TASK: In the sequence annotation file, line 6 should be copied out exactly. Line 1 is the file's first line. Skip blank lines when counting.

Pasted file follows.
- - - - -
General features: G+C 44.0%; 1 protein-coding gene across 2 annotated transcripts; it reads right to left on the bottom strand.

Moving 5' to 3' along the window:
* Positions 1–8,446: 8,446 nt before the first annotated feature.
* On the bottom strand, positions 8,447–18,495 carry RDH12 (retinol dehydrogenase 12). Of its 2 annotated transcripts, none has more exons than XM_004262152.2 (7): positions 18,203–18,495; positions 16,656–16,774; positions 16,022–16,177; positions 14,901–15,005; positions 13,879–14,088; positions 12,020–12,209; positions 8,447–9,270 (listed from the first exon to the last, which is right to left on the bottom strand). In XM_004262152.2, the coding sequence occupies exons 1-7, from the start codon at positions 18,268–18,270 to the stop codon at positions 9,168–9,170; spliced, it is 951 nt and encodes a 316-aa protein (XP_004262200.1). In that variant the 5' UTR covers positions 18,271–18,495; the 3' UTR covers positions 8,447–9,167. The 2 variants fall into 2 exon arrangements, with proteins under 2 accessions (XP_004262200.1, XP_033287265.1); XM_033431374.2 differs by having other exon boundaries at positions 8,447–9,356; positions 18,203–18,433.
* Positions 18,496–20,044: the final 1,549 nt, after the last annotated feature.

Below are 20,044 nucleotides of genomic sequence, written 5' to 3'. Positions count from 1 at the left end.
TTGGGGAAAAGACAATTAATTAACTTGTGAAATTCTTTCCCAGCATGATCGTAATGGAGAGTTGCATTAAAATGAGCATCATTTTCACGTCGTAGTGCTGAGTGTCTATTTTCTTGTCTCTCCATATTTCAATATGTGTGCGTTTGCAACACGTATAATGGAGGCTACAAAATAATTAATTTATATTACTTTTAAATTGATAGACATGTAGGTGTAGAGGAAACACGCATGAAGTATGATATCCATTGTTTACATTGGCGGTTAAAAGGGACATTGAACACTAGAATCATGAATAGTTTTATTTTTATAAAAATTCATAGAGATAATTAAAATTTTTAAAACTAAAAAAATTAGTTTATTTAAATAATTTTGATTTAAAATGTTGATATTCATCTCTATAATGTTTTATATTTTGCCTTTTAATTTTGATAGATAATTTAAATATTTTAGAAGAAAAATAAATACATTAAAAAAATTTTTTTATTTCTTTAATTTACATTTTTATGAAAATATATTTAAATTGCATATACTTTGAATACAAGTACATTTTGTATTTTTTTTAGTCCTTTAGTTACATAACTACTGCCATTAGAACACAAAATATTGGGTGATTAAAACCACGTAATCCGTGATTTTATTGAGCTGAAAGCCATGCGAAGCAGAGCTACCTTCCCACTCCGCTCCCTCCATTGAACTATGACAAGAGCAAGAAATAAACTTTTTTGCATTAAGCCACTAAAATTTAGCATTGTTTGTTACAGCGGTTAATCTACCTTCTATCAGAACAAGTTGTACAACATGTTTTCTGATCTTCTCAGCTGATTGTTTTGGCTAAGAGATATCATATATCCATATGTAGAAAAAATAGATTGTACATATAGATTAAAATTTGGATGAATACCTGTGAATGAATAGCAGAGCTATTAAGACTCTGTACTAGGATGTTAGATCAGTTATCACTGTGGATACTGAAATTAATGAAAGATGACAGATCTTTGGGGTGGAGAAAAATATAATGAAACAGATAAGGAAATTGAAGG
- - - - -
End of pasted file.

Below are 20,044 nucleotides of genomic sequence, written 5' to 3'. Positions count from 1 at the left end.